Defect Life Cycle or Bug Life Cycle

Defect: A fault in a program, which causes the program to perform in an unintended or unanticipated manner.

Defect Life Cycle (Bug Life cycle) is the journey of a defect from its identification to its closure. The Life Cycle varies from organization to organization and is governed by the software testing process the organization or project follows and/or the Defect tracking tool being used.

1) New: When QA files new bug.

2) Assigned: ‘Assigned to’ field is set by lead or manager and assigns bug to developer.

3) Could not reproduce: If developer is not able to reproduce the bug by the steps given in bug report by QA then developer can mark the bug as ‘CNR’. QA needs action to check if bug is reproduced and can assign to developer with detailed reproducing steps.

4) Need more information: If developer is not clear about the bug reproduce steps provided by QA to reproduce the bug, then he/she can mark it as “Need more information’. In this case QA needs to add detailed reproducing steps and assign bug back to dev for fix.

5) Deferred: If the bug is not related to current build or can not be fixed in this release or bug is not important to fix immediately then the project manager can set the bug status as deferred.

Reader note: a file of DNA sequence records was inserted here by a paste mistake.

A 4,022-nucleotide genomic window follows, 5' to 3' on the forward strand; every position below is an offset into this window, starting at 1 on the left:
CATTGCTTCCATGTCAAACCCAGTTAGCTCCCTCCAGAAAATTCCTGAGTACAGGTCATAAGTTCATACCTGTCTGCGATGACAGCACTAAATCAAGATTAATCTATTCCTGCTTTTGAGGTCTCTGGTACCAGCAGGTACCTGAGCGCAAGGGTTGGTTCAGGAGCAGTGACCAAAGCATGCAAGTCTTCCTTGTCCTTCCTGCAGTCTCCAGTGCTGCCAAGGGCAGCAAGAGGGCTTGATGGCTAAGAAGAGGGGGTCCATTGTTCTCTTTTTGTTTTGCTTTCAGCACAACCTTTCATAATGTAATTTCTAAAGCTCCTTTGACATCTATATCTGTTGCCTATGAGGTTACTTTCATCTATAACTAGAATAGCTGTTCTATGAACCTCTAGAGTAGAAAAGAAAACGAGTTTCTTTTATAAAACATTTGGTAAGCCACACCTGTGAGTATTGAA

6) Rejected/Invalid: Some times developer or team lead can mark the bug as Rejected or invalid if the system is working according to specifications and bug is just due to some misinterpretation.

7) Resolved/Fixed: When developer makes necessary code changes and verifies the changes then he/she can make bug status as ‘Fixed’ and the bug is passed to testing team.

8) Reopen: If QA is not satisfy with the fix and if bug is still reproducible even after fix then QA can mark it as ‘Reopen’ so that developer can take appropriate action.

9) Closed: If bug is verified by the QA team and if the fix is ok and problem is solved then QA can mark bug as ‘Closed’.

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